Ludwig Klages

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Ludwig Klages
Klages3.jpg
Born(1872-12-10)December 10, 1872
DiedJuly 29, 1956(1956-07-29) (aged 83)
NationalityGerman
Alma mater
AwardsGoethe Medal for Art and Science (1932)
Era20th-century philosophy
RegionWestern philosophy
School
Main interests
Aesthetics, anthropology, classical studies, eroticism, handwriting, intellectual history, metaphysics, philosophy of history, philosophy of language, philosophy of mind, poetry, psychology
Notable ideas
Co-founder ofMunich Cosmic Circle
Scientific career
FieldsTheoretical psychology, characterology, chemistry
Institutions
ThesisAttempt at a Synthesis of Menthone[3] (1901)
Doctoral advisorAlfred Einhorn[3]
Other academic advisorsTheodore Lipps[5]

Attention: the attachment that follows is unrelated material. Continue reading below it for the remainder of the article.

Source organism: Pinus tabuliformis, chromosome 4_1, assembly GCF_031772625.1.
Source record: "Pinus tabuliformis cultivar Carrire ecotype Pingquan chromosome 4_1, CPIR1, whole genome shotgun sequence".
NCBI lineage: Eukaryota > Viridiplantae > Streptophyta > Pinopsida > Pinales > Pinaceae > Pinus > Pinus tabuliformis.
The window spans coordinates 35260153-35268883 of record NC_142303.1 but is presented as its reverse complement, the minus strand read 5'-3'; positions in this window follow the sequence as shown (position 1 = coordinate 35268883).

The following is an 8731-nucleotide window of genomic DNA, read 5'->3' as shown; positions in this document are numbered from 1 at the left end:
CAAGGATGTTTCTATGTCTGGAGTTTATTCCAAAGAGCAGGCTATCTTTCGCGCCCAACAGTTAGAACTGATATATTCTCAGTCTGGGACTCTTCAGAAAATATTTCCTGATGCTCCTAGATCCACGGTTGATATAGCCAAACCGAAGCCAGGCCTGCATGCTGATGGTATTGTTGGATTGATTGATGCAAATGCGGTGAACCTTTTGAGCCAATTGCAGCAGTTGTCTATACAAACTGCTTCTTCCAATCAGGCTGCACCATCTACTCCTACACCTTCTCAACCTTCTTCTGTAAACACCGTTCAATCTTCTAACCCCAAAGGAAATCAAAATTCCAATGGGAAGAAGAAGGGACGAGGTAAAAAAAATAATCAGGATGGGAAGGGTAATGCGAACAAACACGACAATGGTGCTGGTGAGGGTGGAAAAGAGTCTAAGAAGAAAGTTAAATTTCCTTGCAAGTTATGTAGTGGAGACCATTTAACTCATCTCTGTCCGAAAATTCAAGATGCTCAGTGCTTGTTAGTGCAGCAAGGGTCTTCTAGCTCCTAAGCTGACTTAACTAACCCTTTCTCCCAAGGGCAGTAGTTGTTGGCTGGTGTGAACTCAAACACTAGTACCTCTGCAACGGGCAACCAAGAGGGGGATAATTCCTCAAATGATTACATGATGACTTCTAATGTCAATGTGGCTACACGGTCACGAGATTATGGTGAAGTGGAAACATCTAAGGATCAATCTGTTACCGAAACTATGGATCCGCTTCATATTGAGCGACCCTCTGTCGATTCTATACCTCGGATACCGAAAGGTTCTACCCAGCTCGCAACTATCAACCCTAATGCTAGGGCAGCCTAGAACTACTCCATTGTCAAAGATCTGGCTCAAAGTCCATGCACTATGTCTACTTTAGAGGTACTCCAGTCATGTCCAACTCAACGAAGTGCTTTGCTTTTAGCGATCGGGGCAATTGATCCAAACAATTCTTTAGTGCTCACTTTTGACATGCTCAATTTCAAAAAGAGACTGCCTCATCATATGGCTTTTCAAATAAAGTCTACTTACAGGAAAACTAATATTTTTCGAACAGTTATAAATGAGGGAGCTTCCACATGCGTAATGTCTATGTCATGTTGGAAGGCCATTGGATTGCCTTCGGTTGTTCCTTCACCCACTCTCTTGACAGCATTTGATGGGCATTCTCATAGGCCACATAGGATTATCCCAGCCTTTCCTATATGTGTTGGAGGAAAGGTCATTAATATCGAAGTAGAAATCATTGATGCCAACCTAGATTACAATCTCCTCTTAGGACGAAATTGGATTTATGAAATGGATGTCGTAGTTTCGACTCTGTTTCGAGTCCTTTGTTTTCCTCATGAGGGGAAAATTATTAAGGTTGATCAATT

Friedrich Konrad Eduard Wilhelm Ludwig Klages (10 December 1872 – 29 July 1956) was a German philosopher, psychologist, poet, writer, and lecturer, who was a two-time nominee for the Nobel Prize in Literature.[11] In the Germanic world, he is considered one of the most important thinkers of the 20th century.[12] He began his career as a research chemist according to his family's wishes, though soon returned to his passions for poetry, philosophy and classical studies. He held a post at the University of Munich, where in 1905 he founded the Psychodiagnostisches Seminar; the latter was forced to close in 1914 with the outbreak of World War I.[13] In 1915, Klages moved to neutral Switzerland, where over the following decades much of his mature philosophical works were written. Klages died in 1956.[14]